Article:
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Open Access Research article

Assessing clustering of metabolic syndrome components available at primary care for Bantu Africans using factor analysis in the general population

John Nasila Sungwacha1, Joanne Tyler2, Benjamin Longo-Mbenza3*, Jean Bosco Kasiam Lasi On'Kin4, Thierry Gombet56 and Rajiv T Erasmus7

Author Affiliations

1 Department of Statistics, Walter Sisulu University, Mthatha, South Africa

2 Department of Statistics, University of Forte Hare, Eastern cape, South Africa

3 Faculty of Health Sciences, Walter Sisulu University, Private Bag X1, Mthatha, Eastern Cape, 5117, South Africa

4 Department of Internal Medicine, University of Kinshasa, Kinshasa, DR Congo

5 Division of Cardiology and Intensive Care, University of Maiden Ngouabi, Kinshasa, Congo

6 Emergency Department, University Hospital Center, Brazzaville, Congo

7 Division of Chemical Pathology, Stellenbosch University, Cape Town, Stellenbosch, South Africa

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BMC Research Notes 2013, 6:228  doi:10.1186/1756-0500-6-228

Published: 12 June 2013

Abstract

Background

To provide a step-by-step description of the application of factor analysis and interpretation of the results based on anthropometric parameters(body mass index or BMI and waist circumferenceor WC), blood pressure(BP), lipid-lipoprotein(triglycerides and HDL-C) and glucose among Bantu Africans with different numbers and cutoffs of components of metabolic syndrome(MS).

Methods

This study was a cross-sectional, comparative, and correlational survey conducted between January and April 2005, in Kinshasa Hinterland, DRC. The clustering of cardiovascular risk factors was defined in all, MS group according to IDF(WC, BP, triglycerides, HDL-C, glucose), absence and presence of cardiometabolic risk(CDM) group(BMI,WC, BP, fasting glucose, and post-load glucose).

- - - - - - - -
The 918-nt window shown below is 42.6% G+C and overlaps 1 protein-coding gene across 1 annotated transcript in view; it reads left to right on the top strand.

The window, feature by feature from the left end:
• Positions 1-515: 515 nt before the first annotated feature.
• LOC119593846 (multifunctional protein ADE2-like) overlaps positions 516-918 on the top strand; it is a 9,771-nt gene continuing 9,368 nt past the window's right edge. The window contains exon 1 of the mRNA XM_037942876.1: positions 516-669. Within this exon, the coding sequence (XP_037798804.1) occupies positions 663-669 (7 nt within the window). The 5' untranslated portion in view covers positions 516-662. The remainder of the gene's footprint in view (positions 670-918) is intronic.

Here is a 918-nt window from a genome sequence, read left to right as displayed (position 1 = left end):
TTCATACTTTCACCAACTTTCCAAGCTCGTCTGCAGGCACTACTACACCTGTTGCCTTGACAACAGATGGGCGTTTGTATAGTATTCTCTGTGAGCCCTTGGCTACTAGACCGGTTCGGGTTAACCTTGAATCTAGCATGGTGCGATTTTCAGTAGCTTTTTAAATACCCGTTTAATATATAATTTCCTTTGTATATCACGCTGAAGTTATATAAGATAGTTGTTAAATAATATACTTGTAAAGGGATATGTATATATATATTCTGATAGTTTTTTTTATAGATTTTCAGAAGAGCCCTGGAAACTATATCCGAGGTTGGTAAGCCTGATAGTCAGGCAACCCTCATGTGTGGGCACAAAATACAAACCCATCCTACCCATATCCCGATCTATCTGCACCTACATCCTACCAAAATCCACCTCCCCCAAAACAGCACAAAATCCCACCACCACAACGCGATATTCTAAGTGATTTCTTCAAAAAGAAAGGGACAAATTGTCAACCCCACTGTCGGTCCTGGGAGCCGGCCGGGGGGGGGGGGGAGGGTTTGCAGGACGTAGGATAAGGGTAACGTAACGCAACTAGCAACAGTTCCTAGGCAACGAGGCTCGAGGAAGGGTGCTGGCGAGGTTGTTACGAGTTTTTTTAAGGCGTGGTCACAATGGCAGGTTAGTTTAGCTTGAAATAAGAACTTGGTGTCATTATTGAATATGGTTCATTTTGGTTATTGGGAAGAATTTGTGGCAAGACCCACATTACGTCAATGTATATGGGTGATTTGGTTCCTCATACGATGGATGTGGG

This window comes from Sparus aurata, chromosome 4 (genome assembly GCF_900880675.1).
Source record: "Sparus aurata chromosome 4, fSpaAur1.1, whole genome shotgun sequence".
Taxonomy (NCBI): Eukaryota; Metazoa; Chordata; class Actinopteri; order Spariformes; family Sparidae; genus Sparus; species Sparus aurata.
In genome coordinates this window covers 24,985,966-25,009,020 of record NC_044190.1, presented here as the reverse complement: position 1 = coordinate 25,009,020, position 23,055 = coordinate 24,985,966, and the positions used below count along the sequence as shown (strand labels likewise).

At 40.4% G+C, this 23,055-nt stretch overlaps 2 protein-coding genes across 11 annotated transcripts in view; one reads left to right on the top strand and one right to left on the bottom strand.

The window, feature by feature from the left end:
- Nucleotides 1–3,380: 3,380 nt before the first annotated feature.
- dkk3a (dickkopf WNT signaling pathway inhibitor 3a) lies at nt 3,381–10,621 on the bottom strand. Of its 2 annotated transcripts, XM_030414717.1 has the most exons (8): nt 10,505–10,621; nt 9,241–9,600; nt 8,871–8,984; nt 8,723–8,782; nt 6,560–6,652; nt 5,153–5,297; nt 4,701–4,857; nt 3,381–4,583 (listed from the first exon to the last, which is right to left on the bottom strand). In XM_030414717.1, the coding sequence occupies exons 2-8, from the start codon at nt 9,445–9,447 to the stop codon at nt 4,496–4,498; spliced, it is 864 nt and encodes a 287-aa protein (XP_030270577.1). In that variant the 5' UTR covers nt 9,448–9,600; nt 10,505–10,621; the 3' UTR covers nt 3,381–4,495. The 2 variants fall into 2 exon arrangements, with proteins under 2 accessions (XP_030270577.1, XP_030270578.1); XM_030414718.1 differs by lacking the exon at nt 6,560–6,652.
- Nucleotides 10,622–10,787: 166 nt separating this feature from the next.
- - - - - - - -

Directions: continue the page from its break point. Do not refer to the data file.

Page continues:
Results

Out of 977 participants, 17.4%( n = 170), 11%( n = 107), and 7.7%(n = 75) had type 2 diabetes mellitus(T2DM), MS, and CDM, respectively. Gender did not influence on all variables. Except BMI, levels of the rest variables were significantly higher in presence of T2DM than non-diabetics. There was a negative correlation between glucose types and BP in absence of CDM. In factor analysis for all, BP(factor 1) and triglycerides-HDL(factor 2) explained 55.4% of the total variance. In factor analysis for MS group, triglycerides-HDL-C(factor 1), BP(factor 2), and abdominal obesity-dysglycemia(factor 3) explained 75.1% of the total variance. In absence of CDM, glucose (factor 1) and obesity(factor 2) explained 48.1% of the total variance. In presence of CDM, 3 factors (factor 1 = glucose, factor 2 = BP, and factor 3 = obesity) explained 73.4% of the total variance.

Conclusion

The MS pathogenesis may be more glucose-centered than abdominal obesity-centered in not considering lipid-lipoprotein , while BP and triglycerides-HDL-C could be the most strong predictors of MS in the general population. It should be specifically defined by ethnic cut-offs of waist circumference among Bantu Africans.

Keywords:
Factor analysis; Metabolic syndrome; Black Africans; Type 2 diabetes